The Energy of Slaves: Oil and the New Servitude by Andrew Nikiforuk (Greystone and the David Suzuki Foundation, 282 pages, $29.95, hard cover).


“All energy issues are moral ones.” So declares investigative journalist Andrew Nikiforuk in his latest salvo against the culture of petroleum. And he is right.

Nikiforuk, whose book Tar Sands won the Rachel Carson Book Award and became a national bestseller, is one of the most public and best informed critics of Canada’s fossil fuel addiction, and all the social and ecological despoliation that goes with it.

In The Energy of Slaves he weaves a yarn about the transition from slave labour to fossil fuels in the 19th century, suggesting that enslaved people yielded their place and industrial power to enslaved resources. Moreover, as a globalized society we have become shackled to a petroleum-based economy that diminishes both our planetary health and the human spirit.

While the first part of Nikiforuk’s argument is a bit incongruous — equating slaves to carbon-based fuels is both logically and morally murky — the second part concerning our addiction to oil and its moral consequences is argued forcefully and well.

For Nikiforuk, unfettered demand for cheap oil is quintessentially a moral issue. Ecological side-effects of its extraction and consumption — from contaminated watersheds to species extinction and climate change — demand an abolition movement on an international scale.

Nikiforuk quotes University of Manitoba energy expert Vaclav Smil regarding America’s profligate use of oil. In light of the fact that the United States eats up twice as much oil as the wealthiest European nations, Smil asks whether Americans are therefore twice as happy as the Danes or twice as rich as the French? Are they twice as educated as the Germans, or twice as secure as the Dutch? For both Smil and Nikiforuk, the answers constitute one big fat no.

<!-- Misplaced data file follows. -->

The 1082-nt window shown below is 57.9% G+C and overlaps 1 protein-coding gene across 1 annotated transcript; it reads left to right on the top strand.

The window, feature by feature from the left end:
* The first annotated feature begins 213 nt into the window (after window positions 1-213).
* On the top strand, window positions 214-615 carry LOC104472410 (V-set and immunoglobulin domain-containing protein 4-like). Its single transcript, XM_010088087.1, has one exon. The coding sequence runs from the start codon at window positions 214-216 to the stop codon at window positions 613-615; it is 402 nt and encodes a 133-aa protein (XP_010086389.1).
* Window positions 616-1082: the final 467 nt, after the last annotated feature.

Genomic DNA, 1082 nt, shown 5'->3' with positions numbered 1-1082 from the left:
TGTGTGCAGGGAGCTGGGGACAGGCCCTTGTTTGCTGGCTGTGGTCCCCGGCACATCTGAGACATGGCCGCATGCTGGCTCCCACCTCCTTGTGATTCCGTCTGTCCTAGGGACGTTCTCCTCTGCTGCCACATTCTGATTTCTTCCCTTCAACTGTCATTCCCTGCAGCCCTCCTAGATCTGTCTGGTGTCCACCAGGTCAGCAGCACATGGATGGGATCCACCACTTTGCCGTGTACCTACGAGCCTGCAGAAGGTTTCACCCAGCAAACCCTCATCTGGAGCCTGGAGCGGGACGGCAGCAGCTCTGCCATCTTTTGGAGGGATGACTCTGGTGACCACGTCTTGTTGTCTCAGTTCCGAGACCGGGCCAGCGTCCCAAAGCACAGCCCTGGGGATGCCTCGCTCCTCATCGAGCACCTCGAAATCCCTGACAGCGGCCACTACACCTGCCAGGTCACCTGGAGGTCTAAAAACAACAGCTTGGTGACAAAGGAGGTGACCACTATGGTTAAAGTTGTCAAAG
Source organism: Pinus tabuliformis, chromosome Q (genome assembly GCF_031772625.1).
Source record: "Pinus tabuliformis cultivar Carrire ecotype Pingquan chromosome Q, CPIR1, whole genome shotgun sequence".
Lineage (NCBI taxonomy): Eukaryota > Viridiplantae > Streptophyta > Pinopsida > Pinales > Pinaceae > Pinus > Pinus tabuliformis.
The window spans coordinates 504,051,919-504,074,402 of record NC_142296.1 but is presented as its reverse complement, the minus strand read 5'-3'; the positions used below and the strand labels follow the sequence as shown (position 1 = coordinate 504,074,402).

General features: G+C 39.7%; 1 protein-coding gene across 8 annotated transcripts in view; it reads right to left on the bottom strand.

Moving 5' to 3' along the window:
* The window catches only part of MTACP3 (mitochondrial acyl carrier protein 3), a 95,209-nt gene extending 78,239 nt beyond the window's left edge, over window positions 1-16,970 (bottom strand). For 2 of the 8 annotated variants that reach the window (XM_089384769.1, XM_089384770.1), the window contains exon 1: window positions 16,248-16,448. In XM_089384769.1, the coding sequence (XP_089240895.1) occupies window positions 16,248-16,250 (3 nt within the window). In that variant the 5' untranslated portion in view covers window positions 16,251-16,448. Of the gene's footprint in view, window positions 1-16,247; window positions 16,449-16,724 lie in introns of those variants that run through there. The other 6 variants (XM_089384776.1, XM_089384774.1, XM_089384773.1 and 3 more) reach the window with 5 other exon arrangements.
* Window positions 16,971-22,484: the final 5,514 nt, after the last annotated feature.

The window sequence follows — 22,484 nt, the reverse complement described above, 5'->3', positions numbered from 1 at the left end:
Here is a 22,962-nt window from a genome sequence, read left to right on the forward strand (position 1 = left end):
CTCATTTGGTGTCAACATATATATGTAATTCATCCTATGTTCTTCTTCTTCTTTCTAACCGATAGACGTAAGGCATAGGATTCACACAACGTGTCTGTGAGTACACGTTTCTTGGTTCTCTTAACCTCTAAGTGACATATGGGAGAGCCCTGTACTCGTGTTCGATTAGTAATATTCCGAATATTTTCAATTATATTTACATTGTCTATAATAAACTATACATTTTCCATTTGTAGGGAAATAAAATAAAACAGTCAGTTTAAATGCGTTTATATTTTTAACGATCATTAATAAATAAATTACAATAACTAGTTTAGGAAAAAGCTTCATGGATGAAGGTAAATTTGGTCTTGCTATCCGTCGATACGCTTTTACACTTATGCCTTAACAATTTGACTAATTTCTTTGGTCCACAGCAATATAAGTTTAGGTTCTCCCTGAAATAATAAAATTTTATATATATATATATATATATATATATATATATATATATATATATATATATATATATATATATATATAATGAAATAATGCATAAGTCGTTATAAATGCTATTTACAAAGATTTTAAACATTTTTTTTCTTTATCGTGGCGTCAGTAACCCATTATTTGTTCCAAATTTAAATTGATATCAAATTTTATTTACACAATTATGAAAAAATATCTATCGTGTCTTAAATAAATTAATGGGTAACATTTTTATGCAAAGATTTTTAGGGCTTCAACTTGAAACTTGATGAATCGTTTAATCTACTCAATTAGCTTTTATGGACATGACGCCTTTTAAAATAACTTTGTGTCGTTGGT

In terms of child mortality and educational achievement, the United States falls way behind its European counterparts. It has significantly higher rates of obesity, suicide, murder and incarceration. Moreover, studies reveal Americans are less happy now than they were a half-century ago, despite their oil-consuming lifestyle.

In short, consuming more oil does not necessarily lead to a better life.

Interestingly, Nikiforuk turns to St. Benedict for one antidote to an oil-consuming free-for-all. Benedict not only created a new community based on prayer, learning and labour, but codified this in his Rule so that future Benedictine communities might flourish. They still do flourish by ensuring the common purpose of monks and nuns is more important than the things they consume as individuals. Nikiforuk appeals to a 1,500-year-old morally and religiously grounded movement to address our current oil-drenched malaise.

For Nikiforuk, taking a cue from philosopher Alasdair McIntyre, the world awaits more Benedicts to create loving and flourishing communities, celebrating the spiritual richness and dignity of non-mechanized, non-oil-based work — a way of life that values civility and spiritual maturity.

Curiously, Nikiforuk, while appealing to a Christian moral argument, does not mention Bishop Luc Bouchard, the former bishop of St. Paul, Alta., which included the oil sands. In a  prophetic 2009 pastoral letter, Bouchard carefully summarized the history and social and ecological effects of the oil sands. The bishop saw this oil development running counter to both Catholic social teaching and the message of the Gospel.

“I am forced to conclude that the integrity of creation in the Athabasca oil sands is clearly being sacrificed for economic gain. The proposed future development of the oil sands constitutes a serious moral problem. Environmentalists and members of First Nations and Métis communities who are challenging government and industry to adequately safeguard the air, water and boreal forest eco-systems of the Athabasca oil sands region present a very strong moral argument, which I support,” Bouchard wrote in 2009. “The present pace and scale of development in the Athabasca oil sands cannot be morally justified. Active steps to alleviate this environmental damage must be undertaken.”

If, as St. Benedict claimed, to work is to pray, perhaps to work for ecological integrity and the breaking of our petroleum chains is one of the most poignant types of prayer we can offer at this critical time in our careening planet’s history.

(Scharper is a religion and ecology professor at the University of Toronto.)

Published in Book News